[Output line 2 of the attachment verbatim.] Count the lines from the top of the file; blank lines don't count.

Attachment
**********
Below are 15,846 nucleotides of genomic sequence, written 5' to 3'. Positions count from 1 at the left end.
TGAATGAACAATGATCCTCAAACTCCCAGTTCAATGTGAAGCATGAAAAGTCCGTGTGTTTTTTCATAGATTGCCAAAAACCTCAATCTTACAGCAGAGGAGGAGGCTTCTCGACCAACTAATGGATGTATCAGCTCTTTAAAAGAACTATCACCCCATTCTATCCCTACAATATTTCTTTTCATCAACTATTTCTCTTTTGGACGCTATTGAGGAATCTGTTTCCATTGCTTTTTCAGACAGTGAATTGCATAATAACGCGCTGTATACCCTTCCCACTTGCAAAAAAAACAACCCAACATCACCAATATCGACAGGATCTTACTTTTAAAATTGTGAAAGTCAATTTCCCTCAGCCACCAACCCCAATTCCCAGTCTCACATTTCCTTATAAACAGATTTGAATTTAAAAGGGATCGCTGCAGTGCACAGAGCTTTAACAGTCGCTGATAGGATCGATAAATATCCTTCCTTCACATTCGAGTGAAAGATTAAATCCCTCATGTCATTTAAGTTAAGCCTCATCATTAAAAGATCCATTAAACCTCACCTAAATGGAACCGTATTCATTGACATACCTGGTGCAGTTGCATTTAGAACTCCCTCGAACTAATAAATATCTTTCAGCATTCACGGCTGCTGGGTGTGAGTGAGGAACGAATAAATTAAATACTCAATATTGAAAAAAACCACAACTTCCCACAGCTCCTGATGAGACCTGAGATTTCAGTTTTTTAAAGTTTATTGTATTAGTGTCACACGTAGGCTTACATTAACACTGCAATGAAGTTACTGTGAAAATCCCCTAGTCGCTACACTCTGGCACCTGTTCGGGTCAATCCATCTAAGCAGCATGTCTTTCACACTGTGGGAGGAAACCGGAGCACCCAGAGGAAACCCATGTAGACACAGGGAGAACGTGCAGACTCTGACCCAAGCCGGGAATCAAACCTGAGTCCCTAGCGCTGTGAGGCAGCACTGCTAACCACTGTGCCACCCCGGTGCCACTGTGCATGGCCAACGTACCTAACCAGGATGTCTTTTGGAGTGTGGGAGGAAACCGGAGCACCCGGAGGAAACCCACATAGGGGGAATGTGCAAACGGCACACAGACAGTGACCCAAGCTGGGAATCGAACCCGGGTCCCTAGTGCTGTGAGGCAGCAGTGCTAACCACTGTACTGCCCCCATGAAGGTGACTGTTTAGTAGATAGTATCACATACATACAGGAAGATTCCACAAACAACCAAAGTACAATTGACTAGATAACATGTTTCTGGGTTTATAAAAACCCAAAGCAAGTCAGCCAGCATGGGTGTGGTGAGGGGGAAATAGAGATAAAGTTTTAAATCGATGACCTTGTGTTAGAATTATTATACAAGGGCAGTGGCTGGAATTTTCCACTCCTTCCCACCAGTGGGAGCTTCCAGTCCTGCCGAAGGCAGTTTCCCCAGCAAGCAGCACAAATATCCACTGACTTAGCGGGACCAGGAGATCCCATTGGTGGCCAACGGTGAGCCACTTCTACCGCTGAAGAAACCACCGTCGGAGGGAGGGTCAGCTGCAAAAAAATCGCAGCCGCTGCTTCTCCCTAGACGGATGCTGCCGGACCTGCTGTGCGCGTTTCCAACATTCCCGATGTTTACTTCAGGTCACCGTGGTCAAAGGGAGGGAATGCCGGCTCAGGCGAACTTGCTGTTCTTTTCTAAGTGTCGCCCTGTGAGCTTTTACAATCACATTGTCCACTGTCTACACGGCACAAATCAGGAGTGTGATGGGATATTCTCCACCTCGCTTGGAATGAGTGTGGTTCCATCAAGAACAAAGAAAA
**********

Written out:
TGAATGAACAATGATCCTCAAACTCCCAGTTCAATGTGAAGCATGAAAAGTCCGTGTGTTTTTTCATAGATTGCCAAAAACCTCAATCTTACAGCAGAGGAGGAGGCTTCTCGACCAACTAATGGATGTATCAGCTCTTTAAAAGAACTATCACCCCATTCTATCCCTACAATATTTCTTTTCATCAACTATTTCTCTTTTGGACGCTATTGAGGAATCTGTTTCCATTGCTTTTTCAGACAGTGAATTGCATAATAACGCGCTGTATACCCTTCCCACTTGCAAAAAAAACAACCCAACATCACCAATATCGACAGGATCTTACTTTTAAAATTGTGAAAGTCAATTTCCCTCAGCCACCAACCCCAATTCCCAGTCTCACATTTCCTTATAAACAGATTTGAATTTAAAAGGGATCGCTGCAGTGCACAGAGCTTTAACAGTCGCTGATAGGATCGATAAATATCCTTCCTTCACATTCGAGTGAAAGATTAAATCCCTCATGTCATTTAAGTTAAGCCTCATCATTAAAAGATCCATTAAACCTCACCTAAATGGAACCGTATTCATTGACATACCTGGTGCAGTTGCATTTAGAACTCCCTCGAACTAATAAATATCTTTCAGCATTCACGGCTGCTGGGTGTGAGTGAGGAACGAATAAATTAAATACTCAATATTGAAAAAAACCACAACTTCCCACAGCTCCTGATGAGACCTGAGATTTCAGTTTTTTAAAGTTTATTGTATTAGTGTCACACGTAGGCTTACATTAACACTGCAATGAAGTTACTGTGAAAATCCCCTAGTCGCTACACTCTGGCACCTGTTCGGGTCAATCCATCTAAGCAGCATGTCTTTCACACTGTGGGAGGAAACCGGAGCACCCAGAGGAAACCCATGTAGACACAGGGAGAACGTGCAGACTCTGACCCAAGCCGGGAATCAAACCTGAGTCCCTAGCGCTGTGAGGCAGCACTGCTAACCACTGTGCCACCCCGGTGCCACTGTGCATGGCCAACGTACCTAACCAGGATGTCTTTTGGAGTGTGGGAGGAAACCGGAGCACCCGGAGGAAACCCACATAGGGGGAATGTGCAAACGGCACACAGACAGTGACCCAAGCTGGGAATCGAACCCGGGTCCCTAGTGCTGTGAGGCAGCAGTGCTAACCACTGTACTGCCCCCATGAAGGTGACTGTTTAGTAGATAGTATCACATACATACAGGAAGATTCCACAAACAACCAAAGTACAATTGACTAGATAACATGTTTCTGGGTTTATAAAAACCCAAAGCAAGTCAGCCAGCATGGGTGTGGTGAGGGGGAAATAGAGATAAAGTTTTAAATCGATGACCTTGTGTTAGAATTATTATACAAGGGCAGTGGCTGGAATTTTCCACTCCTTCCCACCAGTGGGAGCTTCCAGTCCTGCCGAAGGCAGTTTCCCCAGCAAGCAGCACAAATATCCACTGACTTAGCGGGACCAGGAGATCCCATTGGTGGCCAACGGTGAGCCACTTCTACCGCTGAAGAAACCACCGTCGGAGGGAGGGTCAGCTGCAAAAAAATCGCAGCCGCTGCTTCTCCCTAGACGGATGCTGCCGGACCTGCTGTGCGCGTTTCCAACATTCCCGATGTTTACTTCAGGTCACCGTGGTCAAAGGGAGGGAATGCCGGCTCAGGCGAACTTGCTGTTCTTTTCTAAGTGTCGCCCTGTGAGCTTTTACAATCACATTGTCCACTGTCTACACGGCACAAATCAGGAGTGTGATGGGATATTCTCCACCTCGCTTGGAATGAGTGTGGTTCCATCAAGAACAAAGAAAA